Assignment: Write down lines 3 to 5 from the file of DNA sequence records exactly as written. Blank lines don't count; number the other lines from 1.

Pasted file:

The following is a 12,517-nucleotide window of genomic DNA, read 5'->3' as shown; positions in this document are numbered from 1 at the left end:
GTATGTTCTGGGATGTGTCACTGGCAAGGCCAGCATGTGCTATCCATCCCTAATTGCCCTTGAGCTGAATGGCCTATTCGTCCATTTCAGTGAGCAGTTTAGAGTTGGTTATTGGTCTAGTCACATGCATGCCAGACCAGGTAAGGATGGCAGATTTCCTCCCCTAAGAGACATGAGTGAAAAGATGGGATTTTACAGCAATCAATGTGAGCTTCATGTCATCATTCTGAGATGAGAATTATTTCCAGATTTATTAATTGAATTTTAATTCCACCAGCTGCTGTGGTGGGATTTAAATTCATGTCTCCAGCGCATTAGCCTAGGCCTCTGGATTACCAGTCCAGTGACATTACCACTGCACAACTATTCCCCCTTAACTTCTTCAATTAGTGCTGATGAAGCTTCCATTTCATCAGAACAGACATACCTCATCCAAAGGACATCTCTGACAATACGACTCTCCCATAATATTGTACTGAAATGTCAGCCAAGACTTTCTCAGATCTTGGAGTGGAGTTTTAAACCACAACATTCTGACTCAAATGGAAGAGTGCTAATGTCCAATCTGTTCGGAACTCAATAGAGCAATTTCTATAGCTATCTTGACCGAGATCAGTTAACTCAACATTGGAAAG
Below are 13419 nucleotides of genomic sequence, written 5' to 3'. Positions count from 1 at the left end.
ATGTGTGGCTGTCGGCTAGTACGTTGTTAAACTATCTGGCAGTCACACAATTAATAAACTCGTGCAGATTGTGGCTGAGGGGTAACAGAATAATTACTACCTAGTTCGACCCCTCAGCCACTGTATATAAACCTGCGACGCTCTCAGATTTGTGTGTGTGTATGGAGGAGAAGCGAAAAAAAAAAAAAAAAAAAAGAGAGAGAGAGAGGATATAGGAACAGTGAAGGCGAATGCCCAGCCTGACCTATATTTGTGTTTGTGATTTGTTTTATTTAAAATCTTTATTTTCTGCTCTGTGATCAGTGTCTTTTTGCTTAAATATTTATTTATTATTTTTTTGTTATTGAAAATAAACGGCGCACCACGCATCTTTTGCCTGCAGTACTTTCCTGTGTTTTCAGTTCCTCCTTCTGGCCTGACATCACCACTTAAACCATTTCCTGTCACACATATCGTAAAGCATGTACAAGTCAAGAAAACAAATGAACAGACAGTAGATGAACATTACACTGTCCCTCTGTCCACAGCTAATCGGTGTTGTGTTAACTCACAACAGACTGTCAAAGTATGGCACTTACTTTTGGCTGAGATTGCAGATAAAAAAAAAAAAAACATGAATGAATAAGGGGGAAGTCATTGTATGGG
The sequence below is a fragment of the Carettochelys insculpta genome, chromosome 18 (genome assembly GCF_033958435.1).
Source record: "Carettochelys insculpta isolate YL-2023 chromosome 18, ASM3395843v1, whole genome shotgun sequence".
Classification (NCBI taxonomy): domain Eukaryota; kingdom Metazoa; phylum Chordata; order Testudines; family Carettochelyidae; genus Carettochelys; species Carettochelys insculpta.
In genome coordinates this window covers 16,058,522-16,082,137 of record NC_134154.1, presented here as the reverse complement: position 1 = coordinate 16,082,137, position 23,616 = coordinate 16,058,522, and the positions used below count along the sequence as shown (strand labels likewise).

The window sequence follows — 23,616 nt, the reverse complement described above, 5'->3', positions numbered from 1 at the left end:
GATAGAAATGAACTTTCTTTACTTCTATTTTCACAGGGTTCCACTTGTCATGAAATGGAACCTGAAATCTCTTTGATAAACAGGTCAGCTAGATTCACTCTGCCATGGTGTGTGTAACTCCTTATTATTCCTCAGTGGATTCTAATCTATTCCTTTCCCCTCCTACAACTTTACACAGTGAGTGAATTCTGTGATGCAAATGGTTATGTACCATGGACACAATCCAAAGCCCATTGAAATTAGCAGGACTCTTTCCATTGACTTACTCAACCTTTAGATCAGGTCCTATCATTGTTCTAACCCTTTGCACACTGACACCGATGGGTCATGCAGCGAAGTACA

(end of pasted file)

Below are 13419 nucleotides of genomic sequence, written 5' to 3'. Positions count from 1 at the left end.
ATGTGTGGCTGTCGGCTAGTACGTTGTTAAACTATCTGGCAGTCACACAATTAATAAACTCGTGCAGATTGTGGCTGAGGGGTAACAGAATAATTACTACCTAGTTCGACCCCTCAGCCACTGTATATAAACCTGCGACGCTCTCAGATTTGTGTGTGTGTATGGAGGAGAAGCGAAAAAAAAAAAAAAAAAAAAGAGAGAGAGAGAGGATATAGGAACAGTGAAGGCGAATGCCCAGCCTGACCTATATTTGTGTTTGTGATTTGTTTTATTTAAAATCTTTATTTTCTGCTCTGTGATCAGTGTCTTTTTGCTTAAATATTTATTTATTATTTTTTTGTTATTGAAAATAAACGGCGCACCACGCATCTTTTGCCTGCAGTACTTTCCTGTGTTTTCAGTTCCTCCTTCTGGCCTGACATCACCACTTAAACCATTTCCTGTCACACATATCGTAAAGCATGTACAAGTCAAGAAAACAAATGAACAGACAGTAGATGAACATTACACTGTCCCTCTGTCCACAGCTAATCGGTGTTGTGTTAACTCACAACAGACTGTCAAAGTATGGCACTTACTTTTGGCTGAGATTGCAGATAAAAAAAAAAAAAACATGAATGAATAAGGGGGAAGTCATTGTATGGG
The sequence below is a fragment of the Carettochelys insculpta genome, chromosome 18 (genome assembly GCF_033958435.1).